This week, UK media including The Independent, The Telegraph, and The Guardian widely reported observations by British dentists about the dangers of drinking too much prosecco, a popular sparkling wine produced in northeastern Italy. The UK is one of prosecco's largest markets, with Britons consuming 40 million liters-worth of the alcoholic beverage in 2016.
Dr. Mervyn Druian of the London Center for Cosmetic Dentistry poured sour grapes on the drink, saying that those who enjoy the mix of carbonic acid, sugar and alcohol just a little too much face the risk of getting stuck with a "prosecco smile," in which one's teeth come out of the gums, resulting in tooth decay and requiring fillings and other costly dental work.
"It's definitely fake news, so let's just leave it there," the official said in a post on his Facebook page, praising the "highest quality" of the region's prosecco.
In fact, Zaia quipped, "our British friends know very well that where there is prosecco there is a smile, so good that they celebrate it, and consume it more every day." Zaia claimed that the anti-prosecco campaign in the UK media was the "umpteenth Anglo-Saxon crusade against Italian products."
Debora Serracchiani, president of the neighboring region of Friuli Venezia Giulia, home of the village of Prosecco, from which the alcoholic beverage takes its name, was similarly skeptical of the media reports, and suggested that Brits' post-Brexit melancholy requires a healthy dose of prosecco to take the edge off.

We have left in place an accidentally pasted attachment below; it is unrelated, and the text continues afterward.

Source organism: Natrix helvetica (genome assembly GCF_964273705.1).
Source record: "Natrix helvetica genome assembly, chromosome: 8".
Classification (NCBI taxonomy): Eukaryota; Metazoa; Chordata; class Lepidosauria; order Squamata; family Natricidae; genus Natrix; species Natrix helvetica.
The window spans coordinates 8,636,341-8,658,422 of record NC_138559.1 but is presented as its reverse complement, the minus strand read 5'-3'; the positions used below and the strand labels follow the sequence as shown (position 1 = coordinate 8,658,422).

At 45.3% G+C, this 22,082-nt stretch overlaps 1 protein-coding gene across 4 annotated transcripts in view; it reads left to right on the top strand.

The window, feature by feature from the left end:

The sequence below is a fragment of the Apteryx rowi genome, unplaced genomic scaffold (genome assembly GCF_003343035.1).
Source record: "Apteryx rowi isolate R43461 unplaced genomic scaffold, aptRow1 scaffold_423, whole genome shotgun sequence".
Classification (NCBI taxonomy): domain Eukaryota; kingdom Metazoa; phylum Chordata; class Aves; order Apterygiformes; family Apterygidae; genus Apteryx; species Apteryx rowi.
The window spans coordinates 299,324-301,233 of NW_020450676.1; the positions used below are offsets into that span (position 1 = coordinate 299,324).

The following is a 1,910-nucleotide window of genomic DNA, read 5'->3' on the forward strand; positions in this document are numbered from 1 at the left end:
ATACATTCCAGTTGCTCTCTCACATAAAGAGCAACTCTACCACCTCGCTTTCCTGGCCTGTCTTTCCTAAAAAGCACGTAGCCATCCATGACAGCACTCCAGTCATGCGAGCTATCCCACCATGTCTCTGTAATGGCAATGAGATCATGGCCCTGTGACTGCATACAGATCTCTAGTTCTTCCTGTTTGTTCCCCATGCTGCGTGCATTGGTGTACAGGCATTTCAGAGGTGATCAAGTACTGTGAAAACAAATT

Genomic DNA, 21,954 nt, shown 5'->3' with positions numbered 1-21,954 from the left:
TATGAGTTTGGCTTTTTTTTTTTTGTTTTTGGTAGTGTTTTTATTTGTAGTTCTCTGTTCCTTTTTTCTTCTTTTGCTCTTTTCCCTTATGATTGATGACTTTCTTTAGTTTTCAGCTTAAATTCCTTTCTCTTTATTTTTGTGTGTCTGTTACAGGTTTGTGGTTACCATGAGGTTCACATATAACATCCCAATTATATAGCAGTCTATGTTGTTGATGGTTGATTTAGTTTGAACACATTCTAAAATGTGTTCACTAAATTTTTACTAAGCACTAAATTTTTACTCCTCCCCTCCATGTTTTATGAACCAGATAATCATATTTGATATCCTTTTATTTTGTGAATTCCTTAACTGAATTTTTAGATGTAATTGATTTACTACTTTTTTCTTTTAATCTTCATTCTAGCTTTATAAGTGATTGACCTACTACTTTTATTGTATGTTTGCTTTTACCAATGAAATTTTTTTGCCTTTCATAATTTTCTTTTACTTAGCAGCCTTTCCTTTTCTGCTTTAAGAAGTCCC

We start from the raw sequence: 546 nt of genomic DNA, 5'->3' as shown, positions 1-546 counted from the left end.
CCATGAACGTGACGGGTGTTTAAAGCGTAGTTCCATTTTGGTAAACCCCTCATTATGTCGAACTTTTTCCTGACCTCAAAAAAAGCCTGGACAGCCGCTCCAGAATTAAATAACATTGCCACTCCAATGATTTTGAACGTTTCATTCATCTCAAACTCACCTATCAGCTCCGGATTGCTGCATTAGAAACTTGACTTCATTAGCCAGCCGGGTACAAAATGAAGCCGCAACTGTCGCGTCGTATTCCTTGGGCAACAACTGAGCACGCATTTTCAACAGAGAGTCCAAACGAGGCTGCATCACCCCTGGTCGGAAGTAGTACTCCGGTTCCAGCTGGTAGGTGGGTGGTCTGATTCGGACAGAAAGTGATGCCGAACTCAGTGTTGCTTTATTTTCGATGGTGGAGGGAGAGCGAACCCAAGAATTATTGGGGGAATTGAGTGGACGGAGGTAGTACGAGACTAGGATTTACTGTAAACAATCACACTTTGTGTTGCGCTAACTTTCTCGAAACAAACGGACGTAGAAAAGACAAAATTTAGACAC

Meanwhile, agriculture minister Maurizio Martina took to Twitter to complain to The Guardian directly, asking them to "tell the truth" and to "stop fake news please."
Dear @guardian, tell the truth: Prosecco makes British people smile too! 😀 Stop fake news please— Maurizio Martina (@maumartina) 30 августа 2017 г.
Ordinary Italians and other prosecco fans also took to Twitter to defend the drink, using a combination of memes and comments about any product being dangerous if not consumed in moderation.
Hearing a lot about "prosecco smile" and now I am worried all my teeth will fall out pic.twitter.com/USNFgurGsR— Emilie Sillett (@EmilieSillett) 30 августа 2017 г.
Good teeth or prosecco? Hmm. Good q. pic.twitter.com/GVtNropnMg— Kate Bielinski (@katebielinski) 29 августа 2017 г.
Italian officials' defense of prosecco comes amid poor expectations on this year's wine harvests, and fears about how Brexit may affect the country's wine industry. In 2016, the UK was third largest consumer of Italy's wine exports, behind only Germany and the United States.